Finally making our way inside we find what one would expect in a warehouse – a large open space. At the far end light flooded over a pile of debris from a collapsed section of roof while on this end we were confronted instead with a great deal of darkness thanks to a generous supply of boarded up windows. Next to the door we could make out a wood stairway making its way up to the second floor above out heads.

Looking up above our heads the second floor looked more like a loft space – consisting of what looked like an enclosed box attached to the ceiling. A few small loading doors were spread out along its inside surface. I’m pretty sure now that this second floor wasn’t used for copper – but was most likely used for some type of general storage of perhaps equipment or supplies.

With nothing else left inside the dark for us to see except more empty space and pillars, we exited the building and headed out towards the next step on our tour – the massive structure that is the Cupola Building.

The Quincy Smelter is private property and is open to the public only during special Quincy Smelter Association’s tours and events.

To learn more about the walker Casting machine and its history be sure to visit the Quincy Smelter Blog for their own virtual tour of the site.

To view more photos from the Quincy Smelter – including some awesome wide angle imagery – be sure to check out the Quincy Smelter Gallery at David Clark Photography!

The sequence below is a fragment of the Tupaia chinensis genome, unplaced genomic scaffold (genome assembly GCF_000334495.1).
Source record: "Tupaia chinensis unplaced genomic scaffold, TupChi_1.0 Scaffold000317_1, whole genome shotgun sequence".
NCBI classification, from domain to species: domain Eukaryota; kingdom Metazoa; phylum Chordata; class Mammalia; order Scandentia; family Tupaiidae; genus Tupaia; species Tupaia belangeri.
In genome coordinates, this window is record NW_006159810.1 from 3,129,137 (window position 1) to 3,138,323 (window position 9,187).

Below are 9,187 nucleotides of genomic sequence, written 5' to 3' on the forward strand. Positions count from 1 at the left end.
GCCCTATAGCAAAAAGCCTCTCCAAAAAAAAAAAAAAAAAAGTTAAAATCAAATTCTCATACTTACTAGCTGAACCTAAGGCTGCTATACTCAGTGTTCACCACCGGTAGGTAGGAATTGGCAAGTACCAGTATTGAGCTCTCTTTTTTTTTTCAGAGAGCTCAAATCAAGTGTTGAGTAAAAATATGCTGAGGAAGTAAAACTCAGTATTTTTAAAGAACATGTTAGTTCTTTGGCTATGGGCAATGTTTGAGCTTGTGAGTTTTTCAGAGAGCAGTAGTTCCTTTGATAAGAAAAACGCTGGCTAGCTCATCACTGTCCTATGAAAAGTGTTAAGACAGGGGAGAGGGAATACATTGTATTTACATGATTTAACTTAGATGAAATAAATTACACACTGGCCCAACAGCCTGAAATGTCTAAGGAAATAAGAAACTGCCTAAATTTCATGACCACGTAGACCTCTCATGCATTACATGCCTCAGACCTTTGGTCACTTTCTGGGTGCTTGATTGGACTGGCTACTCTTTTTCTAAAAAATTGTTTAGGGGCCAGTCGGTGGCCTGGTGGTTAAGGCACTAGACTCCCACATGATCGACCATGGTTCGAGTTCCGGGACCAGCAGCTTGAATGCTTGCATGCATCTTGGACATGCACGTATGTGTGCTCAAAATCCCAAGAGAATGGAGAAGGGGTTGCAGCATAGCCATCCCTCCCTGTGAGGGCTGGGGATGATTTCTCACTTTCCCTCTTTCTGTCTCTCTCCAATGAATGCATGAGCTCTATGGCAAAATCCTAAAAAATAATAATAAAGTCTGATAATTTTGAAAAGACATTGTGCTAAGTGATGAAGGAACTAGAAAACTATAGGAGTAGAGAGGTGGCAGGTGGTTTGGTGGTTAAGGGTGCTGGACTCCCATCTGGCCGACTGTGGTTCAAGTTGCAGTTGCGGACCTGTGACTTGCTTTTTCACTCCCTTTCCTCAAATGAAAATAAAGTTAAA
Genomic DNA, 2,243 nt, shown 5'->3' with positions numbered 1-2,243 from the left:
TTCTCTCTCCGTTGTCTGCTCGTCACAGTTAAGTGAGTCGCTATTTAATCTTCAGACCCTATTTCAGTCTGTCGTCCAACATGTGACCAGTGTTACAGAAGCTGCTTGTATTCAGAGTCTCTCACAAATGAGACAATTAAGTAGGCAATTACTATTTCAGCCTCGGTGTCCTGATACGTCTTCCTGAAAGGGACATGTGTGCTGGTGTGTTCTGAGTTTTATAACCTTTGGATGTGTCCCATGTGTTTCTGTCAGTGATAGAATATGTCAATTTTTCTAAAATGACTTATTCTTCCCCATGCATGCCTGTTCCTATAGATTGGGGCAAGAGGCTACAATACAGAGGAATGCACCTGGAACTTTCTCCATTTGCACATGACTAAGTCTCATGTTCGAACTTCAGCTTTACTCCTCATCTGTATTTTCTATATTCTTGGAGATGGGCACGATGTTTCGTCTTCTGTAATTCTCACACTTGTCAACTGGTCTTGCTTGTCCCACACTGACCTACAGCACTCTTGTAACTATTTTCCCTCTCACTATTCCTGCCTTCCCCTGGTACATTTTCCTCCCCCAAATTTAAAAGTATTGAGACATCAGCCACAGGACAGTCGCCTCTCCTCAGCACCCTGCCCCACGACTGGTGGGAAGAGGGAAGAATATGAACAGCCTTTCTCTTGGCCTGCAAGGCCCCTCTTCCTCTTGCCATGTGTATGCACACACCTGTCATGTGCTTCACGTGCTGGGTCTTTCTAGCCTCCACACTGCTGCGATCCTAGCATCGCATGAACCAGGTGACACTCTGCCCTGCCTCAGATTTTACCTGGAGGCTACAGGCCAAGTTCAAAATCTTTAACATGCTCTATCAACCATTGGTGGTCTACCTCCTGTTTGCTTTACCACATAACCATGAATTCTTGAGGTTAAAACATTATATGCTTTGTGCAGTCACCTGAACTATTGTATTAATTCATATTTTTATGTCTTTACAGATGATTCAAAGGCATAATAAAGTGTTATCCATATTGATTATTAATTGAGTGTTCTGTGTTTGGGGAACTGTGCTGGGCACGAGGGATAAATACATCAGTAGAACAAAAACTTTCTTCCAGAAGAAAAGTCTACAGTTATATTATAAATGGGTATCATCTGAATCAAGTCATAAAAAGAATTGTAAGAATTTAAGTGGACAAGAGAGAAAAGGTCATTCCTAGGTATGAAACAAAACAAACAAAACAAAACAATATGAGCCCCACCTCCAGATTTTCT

And of course, if you have any photos of your own to contribute to the discussion, make sure to post them over at the Copper Country forum’s Quincy Smelter Thread.

Discuss…

  1. The loft space actually has two very different uses. The “open” side, accessible via the interior stairway in the picture above, is mostly open, with large shelves. Today, artifacts from around the smelter are stored there. The other “closed” side (accessible via the exterior stair tower on the west end of the building) was a dry house for the workers. It’s still pretty much intact, with lockers, showers, and wash facilities all still in place. Great views of the water too!

  2. Interesting series on the Quincy Smelter location. Is there any way of learning when special tours might be offered of this site? Perhaps a website I can refer to, e-mail notification, or a contact?

    Also, how long was the smelter facility in operation? Was it used through WWII? It is my understanding that many pieces of equipment were rendered for scrap metal during WWII if no longer in operation, but perhaps this was not true at Quincy. Were they processing stamp sands at that time or was that after the war?

  3. The 1915 Quincy Stock holders reports a new dry house being built starting in Dec and hoping it would be finished early 1916.
    The 1916 report says it was completed early in the year and is “exceptionally satisfactory in meeting the needs of the workmen.”

  4. George…

    I’ll be posting notifications about any future tours offered at the Quincy Smelter, but you can always keep an eye on their own website HERE where you can find news and information about the site and any future tours or events.

    The smelter closed down in the 1971, but by that time it was generally not doing very much copper ore smelting. By then it had become a copper scraping operation. It was in use during the war, but by that time it was working mostly reclaimed copper from the stamp sands.